• It sees little reason for the large number of federal government institutions that are exempted from the provisions of the Act. It supports an amendment to the Act that would require the Government to add virtually all remaining federal government institutions to Schedule I of the Act, which sets out the institutions that are covered. This point was made by Professor Alasdair Roberts in his research study prepared for the Commission. Information Commissioner John Reid’s list of federal government institutions that are not currently subject to the Act, but should be, is a very long one indeed. Since changes to Schedule I would be made by government regulation after amendments to the Act are passed by Parliament, the Commission agrees that the amendments to the Act should include the right to make a complaint to the Information Commissioner if the Government fails to add any particular government institution or institutions to the list. Moreover, since the Canadian Broadcasting Corporation would be added to the Act, the Commission agrees that the CBC should be authorized to withhold records if their disclosure would be injurious to the integrity of newsgathering or programming activities.
  • It agrees that certain terms used in the Act should be clarified. For example, "government institution" should explicitly include the office of the head of a government institution (for example, a Minister’s office). "Record" should explicitly include any electronic communication. Where a record relating to an "investigation" is protected, it should be understood that an "audit" is included in the term "investigation."
  • As a general principle, it endorses a reorientation of the general rules that apply to access to information. At present, the Act gives the Government the discretion to withhold records if they fall within certain categories of documents listed in the Act. The Commission supports a different approach, whereby the first rule would be that records must be disclosed, unless their disclosure would be injurious to some other important and competing interest (in other words, an "injury test" applies). Similarly, the Commission supports amendments that would substantially reduce the kinds of records that the Government may withhold on the basis of the injury test, such as
  • the existing section 13 category of records obtained in confidence from international, provincial or municipal government sources, including aboriginal governments;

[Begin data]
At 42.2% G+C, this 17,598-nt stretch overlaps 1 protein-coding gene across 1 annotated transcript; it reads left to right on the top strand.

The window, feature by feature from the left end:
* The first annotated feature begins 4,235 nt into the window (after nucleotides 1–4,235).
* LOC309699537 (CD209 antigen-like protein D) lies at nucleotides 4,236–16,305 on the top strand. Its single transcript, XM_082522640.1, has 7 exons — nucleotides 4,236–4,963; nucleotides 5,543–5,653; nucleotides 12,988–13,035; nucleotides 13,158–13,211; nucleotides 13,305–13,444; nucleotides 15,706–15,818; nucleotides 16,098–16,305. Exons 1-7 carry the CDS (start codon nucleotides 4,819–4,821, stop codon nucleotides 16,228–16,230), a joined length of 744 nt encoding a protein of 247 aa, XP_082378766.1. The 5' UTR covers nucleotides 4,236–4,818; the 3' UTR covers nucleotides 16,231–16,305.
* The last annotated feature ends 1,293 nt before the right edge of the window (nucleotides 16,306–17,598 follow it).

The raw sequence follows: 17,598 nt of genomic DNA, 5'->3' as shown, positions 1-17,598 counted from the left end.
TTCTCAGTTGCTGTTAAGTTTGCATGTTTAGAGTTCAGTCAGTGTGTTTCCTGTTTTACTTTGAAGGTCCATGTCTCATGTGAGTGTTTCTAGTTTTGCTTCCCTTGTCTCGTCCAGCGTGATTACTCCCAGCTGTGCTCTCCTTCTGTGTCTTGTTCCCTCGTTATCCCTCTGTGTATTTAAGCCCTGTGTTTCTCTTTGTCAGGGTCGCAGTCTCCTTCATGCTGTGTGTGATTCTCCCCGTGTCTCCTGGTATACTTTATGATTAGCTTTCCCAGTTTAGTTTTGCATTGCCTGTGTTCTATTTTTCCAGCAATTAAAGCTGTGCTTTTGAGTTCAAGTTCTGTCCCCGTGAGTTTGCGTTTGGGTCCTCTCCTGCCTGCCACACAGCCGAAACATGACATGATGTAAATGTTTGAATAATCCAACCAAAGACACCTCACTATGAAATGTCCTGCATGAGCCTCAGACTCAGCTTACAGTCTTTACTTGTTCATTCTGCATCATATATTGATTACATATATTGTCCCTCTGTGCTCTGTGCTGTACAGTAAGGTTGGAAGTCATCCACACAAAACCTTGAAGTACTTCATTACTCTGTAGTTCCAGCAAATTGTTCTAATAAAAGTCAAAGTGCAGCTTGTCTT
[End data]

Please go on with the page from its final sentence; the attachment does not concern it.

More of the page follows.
• the existing section 16 category of records relating to crime detection, prevention, suppression, law enforcement or threats to national security;
  • the existing section 18 and 20 categories of trade secrets and other financial, commercial, scientific or technical information belonging to the Government or to third parties; in particular, the test for protecting such government information should be injury and not "substantial value"; "trade secret" should be narrowly defined; and details of a third party’s contract or bid for a contract with a government institution must be disclosed;
  • the section 21 category of records containing advice or recommendations for a government institution or Minister; there should also be a comprehensive list of the records that must be disclosed;
  • the section 23 category of records where solicitor-client privilege is claimed;
  • the section 69 category of records considered to be confidences of the Privy Council; in addition, there should be a list of records that would not be considered confidences of the Privy Council; the 20-year rule should be shortened to no more than 15 years; the definition of "discussion papers" should be considerably broadened (since the shorter four-year rule applies to such records); and the rule of nondisclosure should not apply where the decision to which the confidence relates has been made public.
  • The Commission favours the deletion of section 24, which says that if some other federal Act states that certain records/information must not be disclosed, then the Access to Information Act adopts that prohibition as part of the access to information regime.
  • It endorses the creation of a public register of all documents disclosed under the Access to Information Act.
  • It endorses limiting the Government’s authority to extend the initial 30-day default response period to instances of necessity. Where a government institution fails to respond within the time limits, a provision should state that this delay is deemed to be a refusal of the request, and the Government institution must give notice of the refusal to the applicant and to the Information Commissioner. It also endorses a change whereby the choice of examining the actual record, or receiving a copy, should be shifted from the Government to the applicant. As well, if the person requesting a record specifically asks for it in English or in French, so that the record would have to be translated by the Government institution, the rule should be mandatory translation if the request is in the public interest.
  • The Commission agrees that the Act should be changed so that the limitation period for making a complaint begins when the Government institution answers a request, rather than from the making of the request.